You could breed animals for intelligence

Growing human organs in animals : "It is very unlikely that we will create a pig with a human brain"

Mr. Nakauchi, take a pig embryo that cannot form a heart and inject human stem cells into it. A human heart grows in the animal, ready for the transplant. You showed that this recipe could work in 2010 when you cultivated a pancreas from rat cells in mouse embryos. You are now experimenting with human stem cells in sheep embryos. Similarly successful?

No. If we inject human stem cells into sheep embryos, after about three weeks we will find, at best, one human cell out of 8000 sheep cells. Unfortunately we are still losing a lot of human cells.

Can better results be expected if the sheep embryo is unable to form an organ due to a genetic defect?
We hope so, but we have not yet done the experiment in sheep. What is certain is that in order to get to human organs, we must increase the contribution of human cells to the animal's embryo.

Is it better to inject the stem cells into the embryo at an early stage or later, in the more developed fetus?
We try both, but it is much easier to inject the cells into the early embryo in the Petri dish than later into the sheep's uterus.

[More information on xenotransplantation:

* The first pig hearts could be transplanted to patients in Germany

* Monkey lives with a pig heart for more than half a year

* 62 virus genes deleted from the genome of pig cells]

The idea is to grow human organs in pigs because their organs are so similar to humans. Why are you experimenting with sheep now?
We probably worked with pigs earlier than many others, but ten years ago we weren't allowed to use human stem cells in pig embryos. So I went to Stanford where I could. But there I initially worked with specialists in sheep development. We are now allowed to experiment with pigs in Japan too.

What do you think of the concern that human cells not only create the desired organ, but also contribute to the brain and “humanize” it?
We are still at the very beginning. We cannot yet grow many human cells in one animal. So it is very unlikely that we will create a pig with a human brain or human germ cells. We also stop developing all of these chimeras after two to four weeks. So we proceed very carefully and try to keep the brain free of human cells.

Can you do that?
In fact, it's relatively easy. A suicide gene can be built into human cells, which is always switched on when the genes necessary for brain differentiation become active. Human cells that want to develop into brain cells then die.

If human cells cannot survive in pigs or sheep because the genetic distance is too great, would you consider the possibility of growing human organs in monkeys?
In theory it is possible. In fact, I'm pretty sure that human organs can be grown in chimpanzees or macaques because the genetic distance is less than that of pigs. But I would only do it if we can establish a system that prevents human cells from getting into the monkey's brain.

That brings back memories of films like “Planet of the Apes”, in which the animals then acquire human intelligence.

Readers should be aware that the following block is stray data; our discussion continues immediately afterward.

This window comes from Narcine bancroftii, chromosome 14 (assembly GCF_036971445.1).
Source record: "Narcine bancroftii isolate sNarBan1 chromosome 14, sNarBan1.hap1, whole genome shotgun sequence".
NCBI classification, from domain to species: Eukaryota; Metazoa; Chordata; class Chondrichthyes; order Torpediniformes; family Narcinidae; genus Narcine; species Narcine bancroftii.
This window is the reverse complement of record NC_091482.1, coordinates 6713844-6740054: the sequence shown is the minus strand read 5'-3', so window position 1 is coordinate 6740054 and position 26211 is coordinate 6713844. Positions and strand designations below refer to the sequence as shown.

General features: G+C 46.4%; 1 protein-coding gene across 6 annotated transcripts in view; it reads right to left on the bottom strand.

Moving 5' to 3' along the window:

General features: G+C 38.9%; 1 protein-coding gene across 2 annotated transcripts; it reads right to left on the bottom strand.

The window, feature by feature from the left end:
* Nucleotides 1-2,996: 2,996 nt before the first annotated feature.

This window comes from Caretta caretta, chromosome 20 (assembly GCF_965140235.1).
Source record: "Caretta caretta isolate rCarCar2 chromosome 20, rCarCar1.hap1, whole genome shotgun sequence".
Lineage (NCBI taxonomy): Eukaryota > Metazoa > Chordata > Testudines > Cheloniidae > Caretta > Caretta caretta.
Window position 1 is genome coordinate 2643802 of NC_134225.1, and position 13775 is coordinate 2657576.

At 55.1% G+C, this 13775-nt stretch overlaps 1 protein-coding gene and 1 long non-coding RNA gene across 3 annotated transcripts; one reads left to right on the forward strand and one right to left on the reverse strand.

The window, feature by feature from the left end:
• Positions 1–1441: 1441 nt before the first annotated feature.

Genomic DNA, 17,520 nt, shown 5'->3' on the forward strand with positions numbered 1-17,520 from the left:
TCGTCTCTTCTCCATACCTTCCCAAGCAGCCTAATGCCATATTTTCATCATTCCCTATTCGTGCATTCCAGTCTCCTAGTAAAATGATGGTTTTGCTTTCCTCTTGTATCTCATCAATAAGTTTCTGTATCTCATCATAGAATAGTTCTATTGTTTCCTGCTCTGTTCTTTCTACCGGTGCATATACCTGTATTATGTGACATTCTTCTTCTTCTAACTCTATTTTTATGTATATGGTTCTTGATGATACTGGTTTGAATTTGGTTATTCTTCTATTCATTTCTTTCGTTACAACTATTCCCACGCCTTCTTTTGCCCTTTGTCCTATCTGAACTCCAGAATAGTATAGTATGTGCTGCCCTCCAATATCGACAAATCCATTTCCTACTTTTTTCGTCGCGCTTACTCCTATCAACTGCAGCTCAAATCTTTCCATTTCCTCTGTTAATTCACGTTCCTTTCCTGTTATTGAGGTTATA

This is a misunderstanding. In a chimera, the genome is not changed, only genetically different cells are mixed, in this case human and monkey cells. That doesn't affect the next generation. In addition, we want to work primarily with sheep or pig embryos and gain experience of how human cells behave in them. Only if really necessary could one experiment with non-human primates.

According to reports Spanish researchers working with Juan Carlos Izpisúa Belmonte have already made such chimeras from human and monkey cells. In China.
This is a rather unusual system in which Belmonte remains in the USA and the Spanish colleagues carry out the tests in China. Like some kind of smuggling. That could have a negative effect. These experiments raise ethical and societal concerns and should be performed step by step on small animals and then on larger animals, slowly and carefully.

Do you think the public would ever accept growing human organs in monkeys? There are calls for human rights to be given to monkeys.
The difficulty lies in how to define being human. This is a philosophical question with no definitive answer. If brain death is recognized as a sign of a person's death, then being human is defined by the brain. So as long as the brain of a chimera is free of human cells, it is not human. But I emphasize: the goal is not to create human-ape chimeras, but to grow organs.

In order to get an organ from the pig, the patient has to live long enough until the stem cells are grown and then the pig has grown with its organ. How long does it take?

It takes about a month to grow the patient's stem cells. Then it takes about six to ten months for the pig to grow up.

Pigs grow quickly. For example, if such a heart has been implanted in a child, won't it continue to grow as quickly? Too fast?
The heart first grows in a pig, but it is a human heart. After the transplant, it should continue to grow as it does in humans.

Even if the organs are made up of human cells, there will still be some animal cells in them - how can you get rid of them to prevent rejection?
The immune system will take care of that. Or we equip the pig cells with a suicide gene that can be switched on with a drug. This could be injected shortly before the transplant, so that the pig cells die.

What organ might be the first to mature in an animal from human cells and transplant into a human?
The pancreas. But we also work on the liver, lungs, thymus and blood vessels. However, most of the research we're still on mice and rats. We take it step by step.

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